The Party's 5-point star still shines on these baked and griddled guo kui
And you thought we were done with Sichuan. Heck, we're not even finished with guo kui.
Meat-riddled, crisp-griddled dough is all well and good, but a chewy pillow of freshly made flatbread has its own special appeal. And in Sichuan it assumes a number of delicious forms.
On a toe-numblingly chill morning in Langzhong we found this vendor selling thick guo kui about 5.5 inches / 14 cm in diamter. Working from a compact (and undeniably cute) wheeled wooden prep stall cum display case,
she rolls out, griddles, and warms in her tandoor-like oven made from a metal drum flatbreads in three flavors: baide ("white", or plain), xiande (savory, seasoned with salt and the barest hint of ground Sichuan peppercorn, and tiande ("sweet"). Though we'll never turn up our nose at any food seasoned with Sichuan peppercorn as an ingredient, it was her sweet guo kui, from which smoky "red" (brown, really) cane sugar oozes like the filling from a molten flourless chocolate cake, that we couldn't resist.
Big enough to serve as hand warmers as well as breakfast, her flatbreads boast an unbeatable glutenous chew tempered by a wee bit of surface crispness, and lots of wholesome wheat flavor. They'd rival any artisan loaf I've eaten elsewhere in the world.
She guilds the lily with a well-worn wooden stamp, with which she presses a sweetly retro 5-point star into the surface of each flatbread. I sorely coveted that stamp ... and I've thought about these guo kui at least once a day since we left Langzhong.
Back in Chengdu, a common sight on the street are these oval guo kui made in a tandoor-style oven with a narrow opening and no griddle.
Our partner in local gluttony J introduced us to these thinner. slightly crispier, almost pancakey flatbreads on our first night in town. The man who sold us one each of his xiande (ever-so-lightly flavored with dried chili) and tiande (with granulated cane sugar rolled right into the dough) guo kui was from Anhui province.
Anhui-style sweet guo kui baking in an oil drum oven
Over subsequent days we began to notice vendors (women, mostly) selling this type of guo kui all over the city, and every one told us they were natives of Anhui, from its capital Hefei or nearby.
How is it, we wondered, that a tribe of Hefei folks found themselves in Chengdu selling guo kui? Why Chengdu? And are there communities of Anhui guo kui sellers in other Chinese cities as well? (Please weigh in on this if you're able.)
Like other flatbread sellers these gals (and the single guy we met) roll their dough out on the spot.
I have to be honest -- we weren't quite as enamored of these Anhui-style flatbreads as we were of our Langzhong dough pies. Because they're so thin they go a bit stiff the minute they start to lose heat ... and in terms of flavor a sprinkle of granulated white sugar just can't compete with a lake of melted brown sugar. But if you can get them hot out of the tandoor the savory version is just fine, a pleasant diversion to carry you until your next culinary discovery.
Which, if you're lucky, just might be a Sichuanese French dip.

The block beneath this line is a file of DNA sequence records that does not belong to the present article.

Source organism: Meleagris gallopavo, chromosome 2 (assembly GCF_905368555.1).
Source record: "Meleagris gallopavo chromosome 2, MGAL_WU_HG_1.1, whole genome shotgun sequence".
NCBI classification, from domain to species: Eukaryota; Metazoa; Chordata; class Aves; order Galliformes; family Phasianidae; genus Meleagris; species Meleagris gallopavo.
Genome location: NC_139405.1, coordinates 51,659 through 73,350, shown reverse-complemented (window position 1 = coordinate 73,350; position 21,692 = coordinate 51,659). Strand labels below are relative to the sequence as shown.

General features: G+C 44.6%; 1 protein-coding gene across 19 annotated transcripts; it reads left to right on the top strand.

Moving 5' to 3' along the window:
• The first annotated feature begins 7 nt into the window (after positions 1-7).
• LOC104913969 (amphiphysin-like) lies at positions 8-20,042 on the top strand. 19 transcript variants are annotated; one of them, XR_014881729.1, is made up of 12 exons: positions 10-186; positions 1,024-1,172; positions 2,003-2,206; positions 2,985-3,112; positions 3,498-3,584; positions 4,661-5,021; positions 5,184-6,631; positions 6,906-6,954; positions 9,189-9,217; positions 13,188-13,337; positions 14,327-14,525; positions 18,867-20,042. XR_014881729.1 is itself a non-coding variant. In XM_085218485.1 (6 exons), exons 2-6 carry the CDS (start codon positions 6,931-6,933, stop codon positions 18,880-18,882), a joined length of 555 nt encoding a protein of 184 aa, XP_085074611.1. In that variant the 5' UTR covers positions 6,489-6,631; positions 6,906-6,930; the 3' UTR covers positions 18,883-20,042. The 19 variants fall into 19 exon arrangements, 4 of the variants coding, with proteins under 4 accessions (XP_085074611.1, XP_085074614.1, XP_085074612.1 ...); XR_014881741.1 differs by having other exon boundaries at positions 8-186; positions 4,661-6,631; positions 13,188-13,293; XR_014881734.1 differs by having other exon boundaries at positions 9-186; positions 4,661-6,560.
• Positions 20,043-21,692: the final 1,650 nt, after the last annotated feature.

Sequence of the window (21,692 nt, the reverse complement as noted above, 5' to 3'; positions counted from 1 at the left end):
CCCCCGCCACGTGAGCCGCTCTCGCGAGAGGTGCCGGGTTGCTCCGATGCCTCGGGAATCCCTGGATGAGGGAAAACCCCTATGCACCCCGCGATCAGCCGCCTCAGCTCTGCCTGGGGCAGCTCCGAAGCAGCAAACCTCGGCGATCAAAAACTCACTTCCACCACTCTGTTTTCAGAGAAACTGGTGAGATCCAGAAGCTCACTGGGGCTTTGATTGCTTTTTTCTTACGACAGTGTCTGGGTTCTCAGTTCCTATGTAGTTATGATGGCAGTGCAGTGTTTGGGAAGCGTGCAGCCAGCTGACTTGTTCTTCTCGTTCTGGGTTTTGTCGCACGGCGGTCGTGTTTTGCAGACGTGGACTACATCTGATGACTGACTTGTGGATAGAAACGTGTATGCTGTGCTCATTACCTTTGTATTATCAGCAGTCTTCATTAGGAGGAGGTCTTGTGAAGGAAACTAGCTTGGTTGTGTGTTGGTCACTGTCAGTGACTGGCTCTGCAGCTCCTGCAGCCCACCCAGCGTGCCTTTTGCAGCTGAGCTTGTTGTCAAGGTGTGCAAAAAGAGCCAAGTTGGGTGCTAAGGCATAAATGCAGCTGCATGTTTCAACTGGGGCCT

I'm first and foremost a dumpling and chili person, and all I wanted from my last morning of grazing in Sichuan was a steady parade of jiaozi in spicy red oil. I got it, in spades (and you'll see more of that later) but I also got something I wasn't looking for: perhaps the best sandwich -- no, make that the best three sandwiches -- I've ever eaten.
North of Tianfu Square, back behind the big Mao statue and kitty corner to the Sheraton Hotel, sits a nondescript restaurant that's called something like "The Original Chengdu Dandan Mian". Next to the shop's entrance is a window behind which truly amazing things are being done with wheat dough.
Behind that window, said wheat dough is being rolled into flat rounds, slapped onto the sides of a clay oven, left to puff and blister, and then transferred to a seasoned griddle where it continues to cooks through.
Then those soft, puffy dough discs are transferred to nearby wooden cutting board where, still hot from the oven, they're split
and stuffed with your choice of savory fillings -- like translucent slices of crunchy pig ear, dressed in a piquant sauce of chili and sesame oils, black vinegar, sugar, and seasoned soy sauce,
Guo kui filled with sweet and spicy sliced and dressed pig ear
or pieces of pork stir-fried with sweet and hot fresh green peppers, a melange of mild and spicy, tender and crispy, rich and fatty while at the same time fresh and green.
A stir-fry of pork and green pepper (hot and mild) fills this guo kui
The best of the bunch, however, is the local version of the French dip.
To make one of these the shop's guo kui mistress piles slices of paper-thin roast pork in a small bowl and douses them with a thin but richly meaty jus fragrant with anise and cinnamon. She then stuffs the anointed pork slices into a flatbread, following with lashings of jus before quickly sliding the whole gorgeous, dripping mess into a plastic bag.
The bread is hot and fresh and crispy-skinned, so it defies disintegration, maintaining integrity to the last bite. Yet its its insides soak up the gravy like a sponge. Every mouthful starts with a rush of jus -- then, chewy breadh and tender pork. There's no vegetable garnish, no condiments mucking things up. Just meat and dough, and spiced meat juices.
It's a sandwich to turn a dumpling fanatic's thoughts away from doughy things that are steamed and boiled instead of baked and griddle-crisped. For a while, anyway.
Chengdu Dandan Mian, No. 34 Renmin Zhong Road (kitty-corner to the Sheraton Lido Hotel). Buy your ticket inside the shop. A meat-filled guokui will set you back 5 yuan (about 85 cents).